"I got a lot of different people that would say something positive, which made me feel really comfortable in a situation I'd been worried about," Somerville recalled. "Joe Hachem, Daniel Negreanu, Kathy Leibert, Vanessa Selbst … everyone. … It really never came up. No one seemed to play different against me or treat me differently. Over the course of the six days, people really didn't feel any different. I was always worried that after I came out, I'd be labeled as 'the gay poker player' and that would be my title for life, that I [wouldn't be able to] shake it. In the end though, there is no difference between me now and then. I thought it would affect things in that way, but it didn't.
"We were all just playing poker. That's what we were there to do, that's our common bond. If I had to put one word on it, it was liberating. Things were pretty much the same, just better. The arms were still open, my friends were still my friends, but now they actually knew who I was and the friendships felt more real."
"I've seen Jason grow a lot during our relationship," said Vincent Newland, Somerville's partner since late 2011. "… When he decided to write the blog, I think he made a commitment to himself to never revert back to passively accepting unhappiness. Since then, he's become a lot more comfortable with who he is as an individual."
"I think the combination of increased focus and off-table support have led to the success this year," Somerville insisted. "I've never had someone who had my back like Vincent. I had all of the talent but none of the drive because I was distracted, worried, depressed, lonely. … I've had all of those affecting me in the last five years and having that all gone from my life thanks to a great relationship? That's awesome. It's going to be a benefit to [my game] for sure."
Somerville's results support that notion. In addition to the LAPC, he finished third in the $25,000 satellite to The Big One for One Drop, earning $400,000. That was followed by a deep run in the main event, which you can follow each week on ESPN.
"Generally, happiness is a good thing," Somerville said, musing on how his revelation has affected his game. "If you look at my results in the last six months, they're pretty ridiculous. I've cashed for $750,000 since I wrote my blog. It's not significantly higher than past years, but it's really solid."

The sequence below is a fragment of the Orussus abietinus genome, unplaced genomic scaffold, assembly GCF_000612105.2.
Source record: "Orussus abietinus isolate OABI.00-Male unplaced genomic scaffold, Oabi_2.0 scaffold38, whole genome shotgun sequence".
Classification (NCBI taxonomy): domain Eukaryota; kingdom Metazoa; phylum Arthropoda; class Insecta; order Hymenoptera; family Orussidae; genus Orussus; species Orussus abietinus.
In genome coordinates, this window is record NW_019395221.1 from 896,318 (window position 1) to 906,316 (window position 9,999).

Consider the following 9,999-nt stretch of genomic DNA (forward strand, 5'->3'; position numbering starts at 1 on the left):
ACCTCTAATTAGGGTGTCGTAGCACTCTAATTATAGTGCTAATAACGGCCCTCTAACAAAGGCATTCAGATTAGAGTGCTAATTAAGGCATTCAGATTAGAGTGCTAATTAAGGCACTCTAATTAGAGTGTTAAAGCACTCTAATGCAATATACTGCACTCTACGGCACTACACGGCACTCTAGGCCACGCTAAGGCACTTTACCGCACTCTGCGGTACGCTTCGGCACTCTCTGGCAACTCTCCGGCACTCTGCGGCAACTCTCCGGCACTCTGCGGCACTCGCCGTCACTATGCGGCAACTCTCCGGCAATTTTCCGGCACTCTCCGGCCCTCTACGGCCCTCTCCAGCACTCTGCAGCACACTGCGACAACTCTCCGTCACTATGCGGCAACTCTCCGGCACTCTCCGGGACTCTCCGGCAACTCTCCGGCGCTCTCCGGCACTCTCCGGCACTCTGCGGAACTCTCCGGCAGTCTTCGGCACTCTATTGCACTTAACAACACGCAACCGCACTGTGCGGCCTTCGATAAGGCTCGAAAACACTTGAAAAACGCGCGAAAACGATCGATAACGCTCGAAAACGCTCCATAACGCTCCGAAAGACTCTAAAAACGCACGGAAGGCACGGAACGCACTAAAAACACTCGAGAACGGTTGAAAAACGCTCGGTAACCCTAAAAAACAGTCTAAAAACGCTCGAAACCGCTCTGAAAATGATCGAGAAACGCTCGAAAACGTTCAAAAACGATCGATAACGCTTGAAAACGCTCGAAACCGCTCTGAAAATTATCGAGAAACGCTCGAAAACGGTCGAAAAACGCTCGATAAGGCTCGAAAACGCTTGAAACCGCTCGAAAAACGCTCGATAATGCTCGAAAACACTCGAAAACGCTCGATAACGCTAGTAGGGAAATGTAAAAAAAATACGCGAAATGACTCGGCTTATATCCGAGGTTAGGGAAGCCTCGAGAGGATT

Actually, as far as live tournament winnings go, 2012 is already the highest-grossing year of Somerville's career with more than four months remaining.
"Between One Drop, LAPC and the main event, there have been a lot of good results since I came out and I think part of that is because I did write the blog and I've taken this big issue that was probably hindering me and taken it off the table," he continued. "It's been resolved. I think that as time moves forward, people will focus on the poker results and not so much the gay thing. As time goes on, it'll be less and less of a deal and they'll worry more about the results, as it should be. I think it was an important part of my career, getting that situation developed and handled and I think we've done that."
Now, Somerville is looking forward to a time when he'll be celebrated more for his tournament results than anything else, but he continues to enjoy life by being true to himself, secure in the community that's make him feel it's OK to be himself.
"I think people, even if they don't necessarily understand what it's like to be gay, I think they understand and appreciate what it's like to be just who you are, not to fight that, to embrace who you are," Somerville said of the broader implications of his experience. "I think that's the message people can appreciate regardless of their personal experience. I think people appreciate that more than I ever understood. Everything I've gotten has been neutral or positive. I couldn't have asked for a better experience. 'Just be who you are' isn't something you can prescribe, but I think the world being more accepting of people finding their own happiness is a good thing. For me personally, I've finally stopped denying, stopped fighting, stopped resisting and come to terms with who I am."
For the awareness and acceptance Somerville has inspired, he should be lauded. At the same time, his renewed focus should be feared. You'll see why Tuesday night on ESPN.